Response From Jeff Charbonneau
Jeff Charbonneau is the 2013 National Teacher of the Year. He is a Chemistry, Physics, and Engineering teacher at Zillah High School, in Zillah, WA. You can follow him on Twitter at @JeffCharbonneau:
There are lots of ways to differentiate a lesson. None of them are perfect in all scenarios. Which makes sense. After all, we are talking about differentiation for individual circumstances! Here are a few of the major ideas on differentiation:
Projects are one of the easiest ways to differentiate a lesson. By allowing students to work on different project, often of their own choosing, the teacher can modify the level of depth and scale of the project to fit the current level of student understanding.
To take this to the next level, consider sequencing multiple projects one after the other, with students staying on the same or similar topics each time. This allows the teacher to then change the project requirements with each iteration to match the new level of understanding of the student.
2) Video / Flip
Flipping, or video recording your lessons allows students to access them either at home, in the school library or on their portable devices. This can allow for students who need to see or hear your explanations multiple times, a chance to do so. This can also be very effective for those student who want to move along at a faster pace.
If you do use this method, consider asking your department or school to purchase inexpensive hand-held video/mp3 players for students who do not have access to computers at home. There are several options in the sub $30 range.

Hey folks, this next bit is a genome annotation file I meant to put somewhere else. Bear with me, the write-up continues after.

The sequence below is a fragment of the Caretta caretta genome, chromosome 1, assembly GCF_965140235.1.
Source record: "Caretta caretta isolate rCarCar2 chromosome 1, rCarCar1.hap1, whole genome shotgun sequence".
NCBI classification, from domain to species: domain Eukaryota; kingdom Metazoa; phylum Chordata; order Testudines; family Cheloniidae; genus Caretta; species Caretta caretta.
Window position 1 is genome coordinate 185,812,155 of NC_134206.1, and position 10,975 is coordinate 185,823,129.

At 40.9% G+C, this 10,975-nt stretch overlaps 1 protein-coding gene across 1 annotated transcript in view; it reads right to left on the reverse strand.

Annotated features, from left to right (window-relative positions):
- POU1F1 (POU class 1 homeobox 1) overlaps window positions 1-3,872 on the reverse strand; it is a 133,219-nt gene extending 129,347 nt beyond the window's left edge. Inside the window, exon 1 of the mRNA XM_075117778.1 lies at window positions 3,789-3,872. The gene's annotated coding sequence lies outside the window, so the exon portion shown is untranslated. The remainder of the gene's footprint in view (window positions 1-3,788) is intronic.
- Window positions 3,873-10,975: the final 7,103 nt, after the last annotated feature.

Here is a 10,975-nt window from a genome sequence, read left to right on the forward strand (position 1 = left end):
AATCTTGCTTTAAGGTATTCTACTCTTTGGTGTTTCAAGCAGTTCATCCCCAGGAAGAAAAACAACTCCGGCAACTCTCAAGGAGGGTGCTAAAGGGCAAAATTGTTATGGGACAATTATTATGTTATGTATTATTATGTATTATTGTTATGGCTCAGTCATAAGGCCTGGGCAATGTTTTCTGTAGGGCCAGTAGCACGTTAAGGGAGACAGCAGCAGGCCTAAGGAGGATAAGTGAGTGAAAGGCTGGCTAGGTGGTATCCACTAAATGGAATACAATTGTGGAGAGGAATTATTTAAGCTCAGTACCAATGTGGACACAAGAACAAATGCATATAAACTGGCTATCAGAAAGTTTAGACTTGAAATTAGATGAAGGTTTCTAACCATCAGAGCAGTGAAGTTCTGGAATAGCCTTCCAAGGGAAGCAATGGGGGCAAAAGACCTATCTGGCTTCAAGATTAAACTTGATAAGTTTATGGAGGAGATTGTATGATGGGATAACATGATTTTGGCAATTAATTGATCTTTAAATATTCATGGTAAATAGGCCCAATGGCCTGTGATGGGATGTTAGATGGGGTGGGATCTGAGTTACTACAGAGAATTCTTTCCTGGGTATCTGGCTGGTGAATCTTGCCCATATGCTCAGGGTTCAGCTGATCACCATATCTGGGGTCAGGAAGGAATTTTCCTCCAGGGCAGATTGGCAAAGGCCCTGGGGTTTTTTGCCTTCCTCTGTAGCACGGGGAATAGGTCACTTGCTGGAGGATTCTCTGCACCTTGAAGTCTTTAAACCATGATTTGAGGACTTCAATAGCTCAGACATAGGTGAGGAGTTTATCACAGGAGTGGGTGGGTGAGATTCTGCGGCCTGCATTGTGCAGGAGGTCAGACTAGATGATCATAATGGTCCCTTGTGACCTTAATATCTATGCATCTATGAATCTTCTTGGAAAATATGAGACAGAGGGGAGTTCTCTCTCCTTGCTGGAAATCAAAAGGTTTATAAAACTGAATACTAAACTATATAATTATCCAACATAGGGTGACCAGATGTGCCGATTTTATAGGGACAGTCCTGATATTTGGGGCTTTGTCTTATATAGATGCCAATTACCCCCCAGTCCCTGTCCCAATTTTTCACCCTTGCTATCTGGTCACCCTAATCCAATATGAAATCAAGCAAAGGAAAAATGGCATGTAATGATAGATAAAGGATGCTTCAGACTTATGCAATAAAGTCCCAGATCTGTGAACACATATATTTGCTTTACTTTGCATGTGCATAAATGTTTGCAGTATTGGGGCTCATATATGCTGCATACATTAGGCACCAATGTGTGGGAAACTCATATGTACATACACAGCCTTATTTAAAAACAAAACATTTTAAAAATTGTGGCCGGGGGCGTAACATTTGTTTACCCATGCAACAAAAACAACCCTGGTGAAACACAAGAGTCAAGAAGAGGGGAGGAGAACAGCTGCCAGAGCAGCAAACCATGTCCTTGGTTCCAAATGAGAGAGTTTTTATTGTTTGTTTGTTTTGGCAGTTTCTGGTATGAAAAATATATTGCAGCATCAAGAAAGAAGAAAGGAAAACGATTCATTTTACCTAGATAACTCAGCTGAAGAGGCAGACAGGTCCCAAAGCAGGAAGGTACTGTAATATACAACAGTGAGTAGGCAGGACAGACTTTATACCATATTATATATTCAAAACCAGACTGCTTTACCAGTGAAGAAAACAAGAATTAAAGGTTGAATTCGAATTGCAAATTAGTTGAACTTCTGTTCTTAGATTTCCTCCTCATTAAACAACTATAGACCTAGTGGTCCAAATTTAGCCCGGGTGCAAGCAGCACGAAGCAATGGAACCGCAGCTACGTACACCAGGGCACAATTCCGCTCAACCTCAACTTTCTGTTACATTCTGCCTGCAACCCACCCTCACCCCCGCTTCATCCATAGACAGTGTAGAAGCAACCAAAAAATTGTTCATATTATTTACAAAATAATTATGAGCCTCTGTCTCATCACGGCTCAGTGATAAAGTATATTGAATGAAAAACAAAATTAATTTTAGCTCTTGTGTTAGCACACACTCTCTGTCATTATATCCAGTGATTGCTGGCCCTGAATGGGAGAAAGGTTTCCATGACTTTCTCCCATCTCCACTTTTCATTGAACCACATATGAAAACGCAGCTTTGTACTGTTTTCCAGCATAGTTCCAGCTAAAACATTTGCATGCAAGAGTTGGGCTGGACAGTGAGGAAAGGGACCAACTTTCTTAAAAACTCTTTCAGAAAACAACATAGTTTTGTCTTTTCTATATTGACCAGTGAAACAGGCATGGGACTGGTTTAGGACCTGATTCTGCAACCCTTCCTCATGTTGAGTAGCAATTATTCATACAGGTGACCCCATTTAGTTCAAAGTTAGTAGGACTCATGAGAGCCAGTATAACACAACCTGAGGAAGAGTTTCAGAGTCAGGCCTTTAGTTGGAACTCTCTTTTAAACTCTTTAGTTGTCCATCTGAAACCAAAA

3) A note on deadlines
One of the oldest solutions to differentiation is the idea of just simply giving students more time to complete the assignment. While this certainly is a valid strategy, please consider how you as the teacher can also help during this extended time. What additional resources can you give? This can include videos, websites, articles, and additional tutoring. Extra time, on its own, many time is not sufficient.
4) Assignments that matter
Really think about the assignments you give. What is their purpose? What do they demonstrate? Then look at every problem and ask the same question. Assignments should not be measured based on the number of problems, but instead on the impact the assignment has on the learner and the learning process. By getting really specific on what assignments you give and WHY you are giving them, you will often find that the answer on how to differentiate your lessons will become very clear.
Thanks to Carol, Donalyn, and Jeff for their contributions!
Please feel free to leave a comment your reactions to the topic or directly to anything that has been said in this post. I’ll be publishing readers’ ideas in Part Two.
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Education Week has published a collection of posts from blog -- along with new material -- in an ebook form. It’s titled Classroom Management Q&As: Expert Strategies for Teaching.
Last, but not least, I’ve recently begun recording a weekly eight-minute BAM! Radio podcast with educators who provide guest responses to questions. You can listen and/or download them here.
I’ll be posting Part Two in a few of days....
The opinions expressed in Classroom Q&A With Larry Ferlazzo are strictly those of the author(s) and do not reflect the opinions or endorsement of Editorial Projects in Education, or any of its publications.